Astronomers think they have found evidence for an extremely powerful nuclear explosion in space – one so rare that we are unlikely to ever see its like again.

The explosion seems to have taken place inside a strange neutron star located 140,000 light-years from Earth called MAXI J0556–332. Neutron stars are the remnant cores of larger stars that have exploded in supernovas, leaving city-sized objects that contain up to twice the mass of our sun. MAXI J0556–332 was discovered in 2011, paired with another larger star. It has confused astronomers ever since, as it was twice the normal temperature of neutron stars when it was first spotted, though it has since cooled.

Now we might know why. Dany Page at the National Autonomous University of Mexico and his colleagues think a huge and unstable thermonuclear explosion may have taken place inside the neutron star. The event, which they dub a “hyperburst”, was so deep inside the star it was undetectable. It would have caused significant heating, explaining the gargantuan spike in temperature.

“Finally we have a physical explanation why it is so hot,” says Page. “Everything makes sense.”

Neutron stars in pairs like this can gain material from their companion star, sucking huge amounts of gas onto their surfaces. This process makes the neutron star very hot, but can also result in detectable bursts near the surface when hydrogen and helium burn, which can happen as frequently as every few minutes. More powerful bursts, known as superbursts, occur every few years as heavier carbon is burned about 100 metres below the surface of the neutron star, releasing 100 times more energy than a regular burst.

The team’s modelling suggests hyperbursts would be 100 times stronger still and occur 500 metres below the surface, deep inside the ocean of thick plasma that encompasses neutron stars. They would result from the burning of oxygen, which would build up to eventually “generate more energy than can be leaked away”, says Page, with temperatures approaching 400 million °C. The result would be an explosion that released more energy in a matter of milliseconds than our sun does in 100,000 years – but it would be undetectable from outside the neutron star because of its depth.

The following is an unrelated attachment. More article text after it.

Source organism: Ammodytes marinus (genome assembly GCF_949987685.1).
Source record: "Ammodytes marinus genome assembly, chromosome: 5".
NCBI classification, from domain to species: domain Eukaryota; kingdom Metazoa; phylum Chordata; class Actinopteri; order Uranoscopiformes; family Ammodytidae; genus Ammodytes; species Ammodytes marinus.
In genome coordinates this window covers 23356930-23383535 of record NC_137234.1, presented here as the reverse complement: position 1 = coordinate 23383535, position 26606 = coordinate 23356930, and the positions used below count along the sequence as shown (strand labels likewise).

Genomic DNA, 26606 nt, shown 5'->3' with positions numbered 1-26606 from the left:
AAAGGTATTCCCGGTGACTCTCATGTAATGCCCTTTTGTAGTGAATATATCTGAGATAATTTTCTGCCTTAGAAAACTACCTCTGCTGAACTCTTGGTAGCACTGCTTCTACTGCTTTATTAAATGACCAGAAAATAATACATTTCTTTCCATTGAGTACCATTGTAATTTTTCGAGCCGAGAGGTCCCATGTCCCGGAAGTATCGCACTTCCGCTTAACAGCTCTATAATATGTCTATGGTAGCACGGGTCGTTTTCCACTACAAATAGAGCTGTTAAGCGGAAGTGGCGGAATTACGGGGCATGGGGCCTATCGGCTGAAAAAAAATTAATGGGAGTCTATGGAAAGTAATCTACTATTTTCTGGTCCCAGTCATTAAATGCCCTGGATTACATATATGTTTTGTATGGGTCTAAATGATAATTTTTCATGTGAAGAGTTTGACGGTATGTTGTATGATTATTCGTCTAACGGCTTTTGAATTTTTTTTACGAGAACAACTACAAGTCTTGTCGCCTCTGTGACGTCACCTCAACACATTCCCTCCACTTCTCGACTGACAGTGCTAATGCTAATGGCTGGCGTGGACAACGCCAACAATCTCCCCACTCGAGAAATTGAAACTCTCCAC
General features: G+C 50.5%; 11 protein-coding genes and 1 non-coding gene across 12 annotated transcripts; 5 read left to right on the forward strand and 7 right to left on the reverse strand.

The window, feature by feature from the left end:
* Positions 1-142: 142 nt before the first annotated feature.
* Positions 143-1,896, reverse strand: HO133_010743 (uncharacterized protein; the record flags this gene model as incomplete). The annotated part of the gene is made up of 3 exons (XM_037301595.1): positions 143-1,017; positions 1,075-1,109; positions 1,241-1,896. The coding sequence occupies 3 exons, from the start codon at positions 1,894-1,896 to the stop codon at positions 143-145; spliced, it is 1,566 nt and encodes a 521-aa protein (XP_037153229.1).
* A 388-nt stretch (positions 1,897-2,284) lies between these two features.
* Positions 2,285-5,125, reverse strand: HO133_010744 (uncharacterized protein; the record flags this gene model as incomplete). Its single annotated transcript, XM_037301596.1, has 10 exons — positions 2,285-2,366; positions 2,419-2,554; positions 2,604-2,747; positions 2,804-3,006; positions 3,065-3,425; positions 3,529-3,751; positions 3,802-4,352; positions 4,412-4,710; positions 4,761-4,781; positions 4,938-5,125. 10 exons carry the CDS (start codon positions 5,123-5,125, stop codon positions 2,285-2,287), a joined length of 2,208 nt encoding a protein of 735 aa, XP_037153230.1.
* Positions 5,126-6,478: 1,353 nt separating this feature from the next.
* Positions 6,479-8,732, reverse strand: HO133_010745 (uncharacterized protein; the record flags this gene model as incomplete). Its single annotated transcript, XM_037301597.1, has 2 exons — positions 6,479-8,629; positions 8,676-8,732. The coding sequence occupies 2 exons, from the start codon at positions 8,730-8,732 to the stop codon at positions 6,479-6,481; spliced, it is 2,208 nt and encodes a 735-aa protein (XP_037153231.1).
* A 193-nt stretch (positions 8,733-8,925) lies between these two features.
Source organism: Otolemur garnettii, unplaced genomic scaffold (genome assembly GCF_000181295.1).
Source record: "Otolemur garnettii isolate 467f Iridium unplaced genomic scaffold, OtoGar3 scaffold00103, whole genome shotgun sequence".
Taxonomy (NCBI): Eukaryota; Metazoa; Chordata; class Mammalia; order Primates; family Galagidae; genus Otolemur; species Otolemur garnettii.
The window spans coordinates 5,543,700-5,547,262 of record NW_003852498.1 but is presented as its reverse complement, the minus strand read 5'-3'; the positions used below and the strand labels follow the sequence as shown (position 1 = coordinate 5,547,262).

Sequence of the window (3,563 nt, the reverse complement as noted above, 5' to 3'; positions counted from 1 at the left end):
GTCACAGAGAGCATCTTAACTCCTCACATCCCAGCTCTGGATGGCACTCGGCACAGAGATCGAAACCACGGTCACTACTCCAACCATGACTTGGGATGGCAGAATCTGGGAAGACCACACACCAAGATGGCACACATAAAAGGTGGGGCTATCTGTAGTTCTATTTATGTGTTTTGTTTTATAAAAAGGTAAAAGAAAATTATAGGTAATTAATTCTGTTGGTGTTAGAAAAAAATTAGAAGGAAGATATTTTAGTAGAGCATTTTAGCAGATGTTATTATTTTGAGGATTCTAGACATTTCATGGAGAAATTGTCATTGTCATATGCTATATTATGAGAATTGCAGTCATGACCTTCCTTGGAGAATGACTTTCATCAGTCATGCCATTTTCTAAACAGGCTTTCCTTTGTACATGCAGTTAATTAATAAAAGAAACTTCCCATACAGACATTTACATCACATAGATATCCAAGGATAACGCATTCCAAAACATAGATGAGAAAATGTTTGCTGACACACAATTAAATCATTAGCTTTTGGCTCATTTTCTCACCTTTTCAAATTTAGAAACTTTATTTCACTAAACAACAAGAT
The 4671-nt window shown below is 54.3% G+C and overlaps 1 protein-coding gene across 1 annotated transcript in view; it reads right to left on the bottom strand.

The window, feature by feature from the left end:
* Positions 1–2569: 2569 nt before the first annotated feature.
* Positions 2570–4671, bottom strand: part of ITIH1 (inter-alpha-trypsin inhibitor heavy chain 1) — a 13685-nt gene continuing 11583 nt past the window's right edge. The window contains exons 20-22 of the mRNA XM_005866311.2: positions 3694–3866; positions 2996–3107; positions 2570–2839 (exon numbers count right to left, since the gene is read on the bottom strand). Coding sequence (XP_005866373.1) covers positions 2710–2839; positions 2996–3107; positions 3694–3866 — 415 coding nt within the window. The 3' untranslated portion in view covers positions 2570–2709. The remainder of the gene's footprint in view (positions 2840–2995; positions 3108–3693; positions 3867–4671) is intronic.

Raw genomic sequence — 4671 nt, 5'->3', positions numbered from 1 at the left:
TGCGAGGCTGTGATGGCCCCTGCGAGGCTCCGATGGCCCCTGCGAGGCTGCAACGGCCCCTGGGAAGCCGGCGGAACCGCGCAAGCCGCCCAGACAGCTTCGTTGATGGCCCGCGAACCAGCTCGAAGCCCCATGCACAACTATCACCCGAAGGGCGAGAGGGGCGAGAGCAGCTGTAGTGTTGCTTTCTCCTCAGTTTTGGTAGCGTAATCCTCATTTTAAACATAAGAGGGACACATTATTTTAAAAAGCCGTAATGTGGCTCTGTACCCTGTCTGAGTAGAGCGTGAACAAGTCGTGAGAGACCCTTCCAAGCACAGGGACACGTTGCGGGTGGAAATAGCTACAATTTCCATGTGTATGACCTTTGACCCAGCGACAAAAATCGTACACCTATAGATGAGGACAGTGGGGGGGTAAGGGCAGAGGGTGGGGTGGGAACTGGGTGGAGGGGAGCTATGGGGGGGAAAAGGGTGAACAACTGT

Pushing enough matter into the neutron star to drive this explosion, however, would take a long time. “You have to wait for maybe 1000 years,” says Page. The neutron star must also have stopped gaining material from its companion in order for the temperature of the explosion to be noticeable, something only seen in a handful of binary neutron stars. This rare combination of circumstances means this might be the only hyperburst we ever witness. “We’re lucky to have one,” says Page.

Anna Watts at the University of Amsterdam says it is a “really interesting idea”, noting that previous attempts to explain this neutron star’s unusual temperature relied on a “hand wavy” idea called shallow heating. This suggested there was some sort of heating process taking place in the crust of the neutron star, but the science was uncertain. “A hyperburst would certainly solve the energy problem,” says Jean in ‘t Zand at the Netherlands Institute for Space Research.

There might be an unusual way to test the idea: by never observing a hyperburst again. This would suggest Page’s idea for their rarity is correct. “You just really hope they don’t find another one now,” says Watts, a somewhat strange wish for a potentially new astronomical discovery.